The Hardy brothers re-united this season on the basketball court with a common goal.
Mike and his older brother Steve accomplished that feat earlier this month in Fredericton while wearing the Holland College Hurricanes uniforms.
“We said right from Day 1 we wanted to win a championship,” Steve said. “We accomplished that together, so it was a pretty good feeling.”
The brothers last played together in 2006 when Steve was in Grade 12 and Mike in Grade 10. They won a bronze medal that year for Three Oaks Senior High School.
The past few years Steve was travelling the world while Mike finished his degree at UPEI. With Steve back in the province the two discussed playing at the college before starting their careers.
They won an Atlantic Collegiate Athletic Association championship March 3 in Fredericton with a 70-61 win over the host St. Thomas Tommies.
“I kind of looked at him as the celebration was going on and we had our parents come down as well,” said Mike. “It was a real special moment to have us all there together.”
The storybook ending could have had a much different conclusion.
With the Hurricanes trailing by five in the final minute against Mount Saint Vincent in semifinal play, the Hurricanes pulled off a remarkable comeback.
Alvin Parker banked a three-pointer, Leo Morris stole the inbounds pass and delivered the ball to Steve while falling out of bounds. The 26-year-old, who has the word hope tattooed on his right bicep, calmly nailed the game-winning trey in a 58-57 win.
“I’ve been watching it quite a bit lately. It’s kind of a YouTube sensation,” Steve said.
The video has been mentioned on NBCsports.com, Yahoo and Rant Sports.
The clutch shot is even more remarkable given Steve had been ice-cold before sinking the game-winner.
“Really when I made it, I had no idea it put us up one,” he said. “I just jacked it up, knowing we needed to get shots up, and luckily it went in.”
His younger brother didn’t hesitate when asked to recount the play he witnessed from the bench.
“The first thought that went through my head when he was starting to shoot was, ‘What are you doing?’” Mike admitted. “I guess I had to bite my tongue when it went down.”
The magnitude of the shot, in retrospect, isn’t lost on Steve.
“I could have been the goat awful quick, but we’ll take the hero, I guess,” he said with a smile.
The Hardy brothers, like many siblings, grew up spending hours playing a sport with one another.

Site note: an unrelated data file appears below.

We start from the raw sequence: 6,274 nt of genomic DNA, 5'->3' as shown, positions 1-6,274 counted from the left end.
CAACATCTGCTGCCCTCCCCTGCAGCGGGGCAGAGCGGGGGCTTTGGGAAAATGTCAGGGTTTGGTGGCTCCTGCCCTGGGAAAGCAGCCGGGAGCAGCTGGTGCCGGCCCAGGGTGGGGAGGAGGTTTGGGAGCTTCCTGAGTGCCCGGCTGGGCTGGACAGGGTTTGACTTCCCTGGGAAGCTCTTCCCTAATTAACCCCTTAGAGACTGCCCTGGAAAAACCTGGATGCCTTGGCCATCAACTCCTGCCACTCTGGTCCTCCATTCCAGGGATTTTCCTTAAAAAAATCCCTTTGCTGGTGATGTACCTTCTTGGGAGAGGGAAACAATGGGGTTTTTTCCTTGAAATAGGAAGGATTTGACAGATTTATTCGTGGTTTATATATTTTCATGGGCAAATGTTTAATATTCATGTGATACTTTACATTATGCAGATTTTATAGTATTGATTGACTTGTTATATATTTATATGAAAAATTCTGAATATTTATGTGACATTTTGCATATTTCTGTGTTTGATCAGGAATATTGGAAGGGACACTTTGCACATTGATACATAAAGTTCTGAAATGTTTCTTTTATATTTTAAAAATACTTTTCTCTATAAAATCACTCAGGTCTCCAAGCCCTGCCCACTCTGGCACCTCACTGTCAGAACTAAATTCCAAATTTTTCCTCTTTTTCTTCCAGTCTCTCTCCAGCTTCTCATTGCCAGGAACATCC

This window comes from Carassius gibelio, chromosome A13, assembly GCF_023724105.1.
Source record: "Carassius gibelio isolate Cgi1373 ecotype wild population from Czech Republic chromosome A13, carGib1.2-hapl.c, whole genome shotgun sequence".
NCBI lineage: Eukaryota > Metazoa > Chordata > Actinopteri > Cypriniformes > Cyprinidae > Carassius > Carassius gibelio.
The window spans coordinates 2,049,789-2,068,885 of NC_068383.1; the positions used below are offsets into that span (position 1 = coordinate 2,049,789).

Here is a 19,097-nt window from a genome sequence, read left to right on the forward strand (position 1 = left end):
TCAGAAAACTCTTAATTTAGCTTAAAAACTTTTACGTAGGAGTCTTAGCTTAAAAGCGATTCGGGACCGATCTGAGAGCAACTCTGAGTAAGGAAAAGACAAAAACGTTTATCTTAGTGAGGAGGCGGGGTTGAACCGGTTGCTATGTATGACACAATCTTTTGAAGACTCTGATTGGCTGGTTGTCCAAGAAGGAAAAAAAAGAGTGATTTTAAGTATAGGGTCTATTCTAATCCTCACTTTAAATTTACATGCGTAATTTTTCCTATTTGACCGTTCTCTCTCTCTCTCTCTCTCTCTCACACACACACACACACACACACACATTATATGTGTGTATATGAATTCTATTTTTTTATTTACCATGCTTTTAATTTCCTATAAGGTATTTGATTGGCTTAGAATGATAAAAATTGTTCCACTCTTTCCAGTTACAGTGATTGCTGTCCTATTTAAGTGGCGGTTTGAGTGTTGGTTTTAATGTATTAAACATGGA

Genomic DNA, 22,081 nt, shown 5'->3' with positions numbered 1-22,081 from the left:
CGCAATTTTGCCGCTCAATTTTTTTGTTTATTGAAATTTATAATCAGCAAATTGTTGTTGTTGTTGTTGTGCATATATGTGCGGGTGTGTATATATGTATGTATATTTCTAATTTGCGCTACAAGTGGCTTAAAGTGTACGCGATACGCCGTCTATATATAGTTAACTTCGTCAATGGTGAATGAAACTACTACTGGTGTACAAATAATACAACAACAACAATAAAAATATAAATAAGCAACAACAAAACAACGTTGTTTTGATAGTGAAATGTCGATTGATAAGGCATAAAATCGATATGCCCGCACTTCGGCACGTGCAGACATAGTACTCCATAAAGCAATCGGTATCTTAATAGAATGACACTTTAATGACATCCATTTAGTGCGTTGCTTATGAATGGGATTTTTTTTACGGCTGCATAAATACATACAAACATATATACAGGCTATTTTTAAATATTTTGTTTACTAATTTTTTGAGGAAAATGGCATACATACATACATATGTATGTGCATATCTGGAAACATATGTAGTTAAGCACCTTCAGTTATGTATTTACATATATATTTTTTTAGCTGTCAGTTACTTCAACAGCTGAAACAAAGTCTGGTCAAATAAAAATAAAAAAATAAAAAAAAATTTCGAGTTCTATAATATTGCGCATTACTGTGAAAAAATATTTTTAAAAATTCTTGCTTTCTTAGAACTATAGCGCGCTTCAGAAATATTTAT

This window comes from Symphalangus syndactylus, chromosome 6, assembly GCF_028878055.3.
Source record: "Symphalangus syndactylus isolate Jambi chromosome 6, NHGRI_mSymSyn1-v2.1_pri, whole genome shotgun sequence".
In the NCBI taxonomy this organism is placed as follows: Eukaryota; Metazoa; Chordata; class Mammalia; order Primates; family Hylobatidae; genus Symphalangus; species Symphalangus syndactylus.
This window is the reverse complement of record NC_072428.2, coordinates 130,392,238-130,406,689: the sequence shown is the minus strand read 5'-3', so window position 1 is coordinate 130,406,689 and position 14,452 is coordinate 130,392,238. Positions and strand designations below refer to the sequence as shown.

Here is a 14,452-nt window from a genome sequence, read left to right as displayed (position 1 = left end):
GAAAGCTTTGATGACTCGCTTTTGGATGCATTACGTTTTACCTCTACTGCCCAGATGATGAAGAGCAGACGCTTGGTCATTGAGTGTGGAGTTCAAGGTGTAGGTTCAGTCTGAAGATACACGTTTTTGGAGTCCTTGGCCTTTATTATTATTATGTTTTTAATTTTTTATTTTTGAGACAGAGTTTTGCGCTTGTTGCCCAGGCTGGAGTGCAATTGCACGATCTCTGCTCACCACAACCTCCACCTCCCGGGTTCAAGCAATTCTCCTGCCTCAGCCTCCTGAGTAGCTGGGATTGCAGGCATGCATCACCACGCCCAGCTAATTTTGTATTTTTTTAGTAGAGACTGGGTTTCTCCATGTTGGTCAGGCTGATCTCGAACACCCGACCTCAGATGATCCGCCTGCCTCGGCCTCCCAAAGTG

“He would beat the snot out of me in the driveway,” Mike said. “I would keep putting my mind . . . to keep developing to the point where I could compete and even beat him.”
Steve said that took a few years, but once Mike hit his growth spurt and developed his back-down game in Grade 11, the games became anyone’s for the taking.
The brothers said there is a connection they have that goes deeper than knowing where each other will be on the court.
“We’ve always watched each other play, so we do know each other’s game . . . but it’s more of the personal connection,” Mike said.
“He can see when I am going to fly off the handle a little bit, and he can pull me aside. At the same time, I can see the same in him.”
Steve said having a trip to nationals is “icing on the cake” and a “bonus round,” but that doesn’t mean they are just going to enjoy the ride.
They are heading to Montreal confident in their abilities and knowing they have been through the trials and tribulations and came out on top.
“I think we can go to the nationals and make some noise,” Steve said.
“As long as we believe in ourselves and don’t get caught up in all the hype and bad calls and what have you, the sky’s the limit.”
The Holland College Hurricanes play their first game at nationals on Thursday. Here’s a look at some of the stories The Guardian will be bringing to its readers this week:
u Today – Brothers re-united. Steve and Mike Hardy played together this season for the first time since 2006.
u Wednesday – Playing with passion. A feature on the man who runs the Hurricanes offence, point guard Alvin Parker.
u Thursday – Game day. Breaking down what the Hurricanes need to do to be successful and how they ended up in Montreal.